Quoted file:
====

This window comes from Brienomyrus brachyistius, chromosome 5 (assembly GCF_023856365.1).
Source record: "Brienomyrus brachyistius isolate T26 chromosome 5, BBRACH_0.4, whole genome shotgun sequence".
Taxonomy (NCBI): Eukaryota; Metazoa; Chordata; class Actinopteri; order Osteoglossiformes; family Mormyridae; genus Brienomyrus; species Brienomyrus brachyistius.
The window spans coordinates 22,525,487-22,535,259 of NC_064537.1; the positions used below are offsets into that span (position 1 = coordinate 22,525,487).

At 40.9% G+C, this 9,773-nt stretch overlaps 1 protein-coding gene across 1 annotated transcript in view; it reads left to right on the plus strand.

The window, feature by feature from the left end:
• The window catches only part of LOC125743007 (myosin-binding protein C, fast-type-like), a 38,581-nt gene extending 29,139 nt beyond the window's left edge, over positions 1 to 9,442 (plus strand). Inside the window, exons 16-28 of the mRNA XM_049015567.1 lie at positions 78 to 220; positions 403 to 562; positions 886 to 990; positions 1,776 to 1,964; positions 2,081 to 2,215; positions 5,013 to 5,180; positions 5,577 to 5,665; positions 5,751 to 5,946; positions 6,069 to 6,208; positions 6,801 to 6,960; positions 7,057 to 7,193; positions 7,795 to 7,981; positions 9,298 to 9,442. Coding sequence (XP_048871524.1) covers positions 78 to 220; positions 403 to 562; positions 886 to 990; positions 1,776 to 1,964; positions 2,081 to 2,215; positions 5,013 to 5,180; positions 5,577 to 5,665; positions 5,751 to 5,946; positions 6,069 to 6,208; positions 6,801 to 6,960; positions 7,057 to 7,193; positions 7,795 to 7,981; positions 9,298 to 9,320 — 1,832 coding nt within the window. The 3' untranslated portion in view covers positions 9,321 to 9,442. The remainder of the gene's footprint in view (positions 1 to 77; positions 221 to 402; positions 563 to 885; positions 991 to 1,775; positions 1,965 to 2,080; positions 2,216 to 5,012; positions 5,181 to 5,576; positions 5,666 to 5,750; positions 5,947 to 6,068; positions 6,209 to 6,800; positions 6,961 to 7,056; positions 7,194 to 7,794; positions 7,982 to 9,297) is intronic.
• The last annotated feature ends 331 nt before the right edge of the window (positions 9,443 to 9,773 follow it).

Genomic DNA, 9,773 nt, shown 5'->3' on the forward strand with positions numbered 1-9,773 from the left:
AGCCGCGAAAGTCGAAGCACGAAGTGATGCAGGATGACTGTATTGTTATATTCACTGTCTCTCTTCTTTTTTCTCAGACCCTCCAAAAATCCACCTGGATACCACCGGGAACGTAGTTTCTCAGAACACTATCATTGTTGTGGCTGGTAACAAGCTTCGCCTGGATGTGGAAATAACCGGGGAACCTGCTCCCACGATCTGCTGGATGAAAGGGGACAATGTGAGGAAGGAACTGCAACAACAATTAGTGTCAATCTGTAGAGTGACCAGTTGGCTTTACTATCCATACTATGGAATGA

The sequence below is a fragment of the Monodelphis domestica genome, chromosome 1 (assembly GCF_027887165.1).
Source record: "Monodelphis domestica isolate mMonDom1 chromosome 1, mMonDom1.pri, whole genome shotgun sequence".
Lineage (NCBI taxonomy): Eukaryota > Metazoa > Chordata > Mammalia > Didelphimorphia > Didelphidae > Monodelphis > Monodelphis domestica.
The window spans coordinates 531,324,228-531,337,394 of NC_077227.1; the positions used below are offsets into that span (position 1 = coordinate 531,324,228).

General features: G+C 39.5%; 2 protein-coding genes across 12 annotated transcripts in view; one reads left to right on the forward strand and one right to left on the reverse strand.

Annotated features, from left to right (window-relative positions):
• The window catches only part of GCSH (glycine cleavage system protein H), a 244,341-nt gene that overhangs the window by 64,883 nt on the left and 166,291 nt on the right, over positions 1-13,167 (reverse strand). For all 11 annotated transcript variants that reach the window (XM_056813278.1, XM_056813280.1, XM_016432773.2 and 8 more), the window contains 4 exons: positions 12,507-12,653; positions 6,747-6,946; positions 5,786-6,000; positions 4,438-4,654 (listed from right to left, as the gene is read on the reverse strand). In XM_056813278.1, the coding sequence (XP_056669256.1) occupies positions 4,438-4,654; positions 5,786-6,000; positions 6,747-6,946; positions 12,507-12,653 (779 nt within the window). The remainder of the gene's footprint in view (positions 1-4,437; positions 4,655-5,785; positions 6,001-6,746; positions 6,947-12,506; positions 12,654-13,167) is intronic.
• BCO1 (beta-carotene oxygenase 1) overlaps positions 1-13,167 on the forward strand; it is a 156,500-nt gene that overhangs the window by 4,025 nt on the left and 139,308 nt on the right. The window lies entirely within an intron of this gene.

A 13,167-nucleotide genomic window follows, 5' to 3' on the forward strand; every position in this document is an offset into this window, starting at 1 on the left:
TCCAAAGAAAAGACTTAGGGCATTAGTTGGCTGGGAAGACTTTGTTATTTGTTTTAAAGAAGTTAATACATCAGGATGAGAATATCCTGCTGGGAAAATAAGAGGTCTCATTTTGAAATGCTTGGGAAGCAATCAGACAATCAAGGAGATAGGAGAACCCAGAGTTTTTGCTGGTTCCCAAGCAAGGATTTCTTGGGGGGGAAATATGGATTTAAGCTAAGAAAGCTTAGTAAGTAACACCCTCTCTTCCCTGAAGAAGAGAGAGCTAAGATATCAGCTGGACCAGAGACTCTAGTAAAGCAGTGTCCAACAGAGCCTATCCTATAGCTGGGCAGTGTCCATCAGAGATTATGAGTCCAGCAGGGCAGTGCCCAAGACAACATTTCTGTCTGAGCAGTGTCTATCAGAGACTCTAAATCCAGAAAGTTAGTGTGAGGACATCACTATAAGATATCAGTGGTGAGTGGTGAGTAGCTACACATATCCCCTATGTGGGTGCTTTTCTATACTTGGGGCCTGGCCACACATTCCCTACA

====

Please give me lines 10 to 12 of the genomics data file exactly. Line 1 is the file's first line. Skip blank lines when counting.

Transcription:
AGCCGCGAAAGTCGAAGCACGAAGTGATGCAGGATGACTGTATTGTTATATTCACTGTCTCTCTTCTTTTTTCTCAGACCCTCCAAAAATCCACCTGGATACCACCGGGAACGTAGTTTCTCAGAACACTATCATTGTTGTGGCTGGTAACAAGCTTCGCCTGGATGTGGAAATAACCGGGGAACCTGCTCCCACGATCTGCTGGATGAAAGGGGACAATGTGAGGAAGGAACTGCAACAACAATTAGTGTCAATCTGTAGAGTGACCAGTTGGCTTTACTATCCATACTATGGAATGA

The sequence below is a fragment of the Monodelphis domestica genome, chromosome 1 (assembly GCF_027887165.1).
Source record: "Monodelphis domestica isolate mMonDom1 chromosome 1, mMonDom1.pri, whole genome shotgun sequence".